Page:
3 Reasons Familial Trafficking Often Goes Unnoticed

Police were swarming. I stood in my Grandfather’s driveway that evening, just frozen. Not speaking or moving. My trafficker stood behind me talking with another police officer… their voices sounded muffled to me. Was this panic? My heart was pounding. Sweaty palms. Overthinking. It was panic…

The Calvary was here and ready to take me far away from this place, but I couldn’t. I just couldn’t. My trafficker… I mean, my father behind me. I can just hear his harsh whispers seared into my brain already, “Don’t. Say. A. Word.”

Honestly, my father didn’t have to say anything to me, he conditioned me to shut my mouth. No matter what the consequences would bring. Because who would believe me anyway? And you know… Nothing “actually happened.” And that… “I overreacted…”

My trafficker. My father was completely immersed in our community. He later became a pastor and preached about how to “become a Godly father for your children in a sinful world.” My father owned a small “family business,” and was even my soccer coach. The community respected my father, and not one person disliked him. But at home, he was cold and sinister, but still somehow managed to make me believe that I loved him.

This is Familial Trafficking.

Familial trafficking is perhaps one of the most challenging types of domestic minor sex trafficking types to detect. There is little research on this topic because no one talks about it. This is a family business. Most children are introduced to sex trafficking as early as possible within their families.

For me, I was introduced at 4 years old. It is difficult to see the signs from the outside perspective.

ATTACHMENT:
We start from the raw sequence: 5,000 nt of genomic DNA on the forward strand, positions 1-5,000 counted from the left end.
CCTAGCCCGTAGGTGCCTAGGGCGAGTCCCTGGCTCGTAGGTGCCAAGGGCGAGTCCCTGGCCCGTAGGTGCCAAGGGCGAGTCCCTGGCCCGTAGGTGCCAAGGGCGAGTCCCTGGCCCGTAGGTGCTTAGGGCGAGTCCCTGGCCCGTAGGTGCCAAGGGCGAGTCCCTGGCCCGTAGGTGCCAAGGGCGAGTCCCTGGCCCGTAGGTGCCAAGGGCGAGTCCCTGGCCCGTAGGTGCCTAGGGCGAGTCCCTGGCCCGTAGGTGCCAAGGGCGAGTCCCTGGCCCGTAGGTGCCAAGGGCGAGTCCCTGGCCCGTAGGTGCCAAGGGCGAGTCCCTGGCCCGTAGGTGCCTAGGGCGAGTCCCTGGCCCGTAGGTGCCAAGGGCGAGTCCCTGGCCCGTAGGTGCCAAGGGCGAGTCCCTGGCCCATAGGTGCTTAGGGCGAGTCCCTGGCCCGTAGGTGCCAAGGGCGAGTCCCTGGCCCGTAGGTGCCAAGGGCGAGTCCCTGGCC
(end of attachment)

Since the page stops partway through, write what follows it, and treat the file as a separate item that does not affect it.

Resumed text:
Hopefully, these three reasons why Familial Trafficking goes unnoticed will open your eyes to the inside world of Familial Trafficking.

1. Family Traffickers are intentional in building relationships – especially within the community.

Who would ever guess that your Soccer Coach would be a trafficker? Who would imagine your pastor or a firefighter would be a trafficker? That’s the point. Family traffickers are narcissists. They love being the center of attention and being well loved. They want and even strive for power and control which is why traffickers will work hard to maintain normalcy to the outside world. Many children continue to attend school regularly, may receive good grades and often participate in extracurricular activities.

A study was done by the McCain Institute—The research team identified 1,416 persons arrested for sex trafficking of a minor in the United States from 2010 to 2015. There were sex trafficking of minor arrests in all states except Alaska, Hawaii, West Virginia, and Wyoming. Below describes what each of their occupations was:

*A study was done by the McCain Institute / http://ssw.dtn.asu.edu/sextrafficker

2. People think Familial Traffickers look innately disturbed.

This goes with Reason Why #1. Unfortunately, this is most likely not the case. They try so hard to be the “family man (or woman).” They will be well loved, may sit on a board/committee, can be extroverted, they will insert themselves in community events. They strive to show others from the “outside world” that they are a perfect family and have complete normalcy.

3. Society thinks children will have a bad relationship with their trafficker.

I didn’t have a bad relationship with my father. Not until I turned 17 years old, I was already making my own decisions in life and began listening to others’ advice and eventually left the life completely. But years before, I remember crying when I wasn’t visiting him because I missed him.

I have lived most of my life knowing only trafficking. You’re taught it is normal. I didn’t understand that “trafficking” was a term being used to describe my situation.